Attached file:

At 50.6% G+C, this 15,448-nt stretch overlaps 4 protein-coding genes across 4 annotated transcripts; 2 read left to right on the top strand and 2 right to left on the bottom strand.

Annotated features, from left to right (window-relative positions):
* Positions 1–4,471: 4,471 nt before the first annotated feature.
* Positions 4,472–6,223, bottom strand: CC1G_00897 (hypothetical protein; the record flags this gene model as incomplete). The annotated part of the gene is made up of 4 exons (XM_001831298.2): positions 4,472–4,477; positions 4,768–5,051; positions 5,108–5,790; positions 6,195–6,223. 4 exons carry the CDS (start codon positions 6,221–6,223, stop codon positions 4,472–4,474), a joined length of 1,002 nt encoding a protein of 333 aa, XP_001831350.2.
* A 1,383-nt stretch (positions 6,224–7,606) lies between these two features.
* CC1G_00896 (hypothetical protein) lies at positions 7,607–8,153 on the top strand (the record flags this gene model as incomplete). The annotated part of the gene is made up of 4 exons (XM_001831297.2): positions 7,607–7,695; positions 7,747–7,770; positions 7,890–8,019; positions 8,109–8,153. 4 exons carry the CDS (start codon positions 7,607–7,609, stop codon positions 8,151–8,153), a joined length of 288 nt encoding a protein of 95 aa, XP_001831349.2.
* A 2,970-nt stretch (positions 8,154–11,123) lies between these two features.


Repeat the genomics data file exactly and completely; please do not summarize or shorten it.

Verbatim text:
At 50.6% G+C, this 15,448-nt stretch overlaps 4 protein-coding genes across 4 annotated transcripts; 2 read left to right on the top strand and 2 right to left on the bottom strand.

Annotated features, from left to right (window-relative positions):
* Positions 1–4,471: 4,471 nt before the first annotated feature.
* Positions 4,472–6,223, bottom strand: CC1G_00897 (hypothetical protein; the record flags this gene model as incomplete). The annotated part of the gene is made up of 4 exons (XM_001831298.2): positions 4,472–4,477; positions 4,768–5,051; positions 5,108–5,790; positions 6,195–6,223. 4 exons carry the CDS (start codon positions 6,221–6,223, stop codon positions 4,472–4,474), a joined length of 1,002 nt encoding a protein of 333 aa, XP_001831350.2.
* A 1,383-nt stretch (positions 6,224–7,606) lies between these two features.
* CC1G_00896 (hypothetical protein) lies at positions 7,607–8,153 on the top strand (the record flags this gene model as incomplete). The annotated part of the gene is made up of 4 exons (XM_001831297.2): positions 7,607–7,695; positions 7,747–7,770; positions 7,890–8,019; positions 8,109–8,153. 4 exons carry the CDS (start codon positions 7,607–7,609, stop codon positions 8,151–8,153), a joined length of 288 nt encoding a protein of 95 aa, XP_001831349.2.
* A 2,970-nt stretch (positions 8,154–11,123) lies between these two features.